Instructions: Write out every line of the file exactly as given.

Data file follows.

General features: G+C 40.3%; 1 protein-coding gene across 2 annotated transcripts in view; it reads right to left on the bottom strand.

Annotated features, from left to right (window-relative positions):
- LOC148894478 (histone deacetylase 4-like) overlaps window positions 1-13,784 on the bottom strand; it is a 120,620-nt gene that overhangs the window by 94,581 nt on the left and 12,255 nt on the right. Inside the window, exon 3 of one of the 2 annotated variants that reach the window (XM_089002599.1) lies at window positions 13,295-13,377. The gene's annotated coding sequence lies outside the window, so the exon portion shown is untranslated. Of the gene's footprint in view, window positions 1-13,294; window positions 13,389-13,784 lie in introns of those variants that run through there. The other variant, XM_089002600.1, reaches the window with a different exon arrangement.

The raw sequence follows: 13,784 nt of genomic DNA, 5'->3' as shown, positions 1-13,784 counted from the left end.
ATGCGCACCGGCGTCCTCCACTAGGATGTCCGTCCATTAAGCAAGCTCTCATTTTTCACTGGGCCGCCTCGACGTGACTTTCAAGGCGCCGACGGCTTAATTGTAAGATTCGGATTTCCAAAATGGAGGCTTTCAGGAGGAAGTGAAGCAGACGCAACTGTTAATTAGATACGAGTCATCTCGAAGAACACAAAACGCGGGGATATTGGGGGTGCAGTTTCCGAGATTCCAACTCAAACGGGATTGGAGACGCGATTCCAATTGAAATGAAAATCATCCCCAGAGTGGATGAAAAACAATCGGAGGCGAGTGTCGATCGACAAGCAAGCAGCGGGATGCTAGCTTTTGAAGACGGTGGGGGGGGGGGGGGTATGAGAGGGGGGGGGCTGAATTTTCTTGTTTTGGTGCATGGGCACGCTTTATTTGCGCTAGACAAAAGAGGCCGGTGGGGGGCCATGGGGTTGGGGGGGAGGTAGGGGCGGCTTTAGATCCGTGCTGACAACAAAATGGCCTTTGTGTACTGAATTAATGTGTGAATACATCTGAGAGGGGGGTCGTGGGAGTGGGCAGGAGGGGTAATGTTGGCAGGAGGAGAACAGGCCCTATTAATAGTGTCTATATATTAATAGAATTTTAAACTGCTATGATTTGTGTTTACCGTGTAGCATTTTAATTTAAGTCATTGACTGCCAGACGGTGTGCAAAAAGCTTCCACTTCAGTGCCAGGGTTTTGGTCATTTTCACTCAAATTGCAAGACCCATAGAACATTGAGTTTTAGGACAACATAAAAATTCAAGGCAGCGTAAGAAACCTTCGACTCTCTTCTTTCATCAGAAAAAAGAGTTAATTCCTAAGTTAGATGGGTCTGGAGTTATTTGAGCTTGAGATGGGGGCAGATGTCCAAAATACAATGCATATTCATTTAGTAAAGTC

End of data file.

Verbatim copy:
General features: G+C 40.3%; 1 protein-coding gene across 2 annotated transcripts in view; it reads right to left on the bottom strand.

Annotated features, from left to right (window-relative positions):
- LOC148894478 (histone deacetylase 4-like) overlaps window positions 1-13,784 on the bottom strand; it is a 120,620-nt gene that overhangs the window by 94,581 nt on the left and 12,255 nt on the right. Inside the window, exon 3 of one of the 2 annotated variants that reach the window (XM_089002599.1) lies at window positions 13,295-13,377. The gene's annotated coding sequence lies outside the window, so the exon portion shown is untranslated. Of the gene's footprint in view, window positions 1-13,294; window positions 13,389-13,784 lie in introns of those variants that run through there. The other variant, XM_089002600.1, reaches the window with a different exon arrangement.

The raw sequence follows: 13,784 nt of genomic DNA, 5'->3' as shown, positions 1-13,784 counted from the left end.
ATGCGCACCGGCGTCCTCCACTAGGATGTCCGTCCATTAAGCAAGCTCTCATTTTTCACTGGGCCGCCTCGACGTGACTTTCAAGGCGCCGACGGCTTAATTGTAAGATTCGGATTTCCAAAATGGAGGCTTTCAGGAGGAAGTGAAGCAGACGCAACTGTTAATTAGATACGAGTCATCTCGAAGAACACAAAACGCGGGGATATTGGGGGTGCAGTTTCCGAGATTCCAACTCAAACGGGATTGGAGACGCGATTCCAATTGAAATGAAAATCATCCCCAGAGTGGATGAAAAACAATCGGAGGCGAGTGTCGATCGACAAGCAAGCAGCGGGATGCTAGCTTTTGAAGACGGTGGGGGGGGGGGGGGTATGAGAGGGGGGGGGCTGAATTTTCTTGTTTTGGTGCATGGGCACGCTTTATTTGCGCTAGACAAAAGAGGCCGGTGGGGGGCCATGGGGTTGGGGGGGAGGTAGGGGCGGCTTTAGATCCGTGCTGACAACAAAATGGCCTTTGTGTACTGAATTAATGTGTGAATACATCTGAGAGGGGGGTCGTGGGAGTGGGCAGGAGGGGTAATGTTGGCAGGAGGAGAACAGGCCCTATTAATAGTGTCTATATATTAATAGAATTTTAAACTGCTATGATTTGTGTTTACCGTGTAGCATTTTAATTTAAGTCATTGACTGCCAGACGGTGTGCAAAAAGCTTCCACTTCAGTGCCAGGGTTTTGGTCATTTTCACTCAAATTGCAAGACCCATAGAACATTGAGTTTTAGGACAACATAAAAATTCAAGGCAGCGTAAGAAACCTTCGACTCTCTTCTTTCATCAGAAAAAAGAGTTAATTCCTAAGTTAGATGGGTCTGGAGTTATTTGAGCTTGAGATGGGGGCAGATGTCCAAAATACAATGCATATTCATTTAGTAAAGTC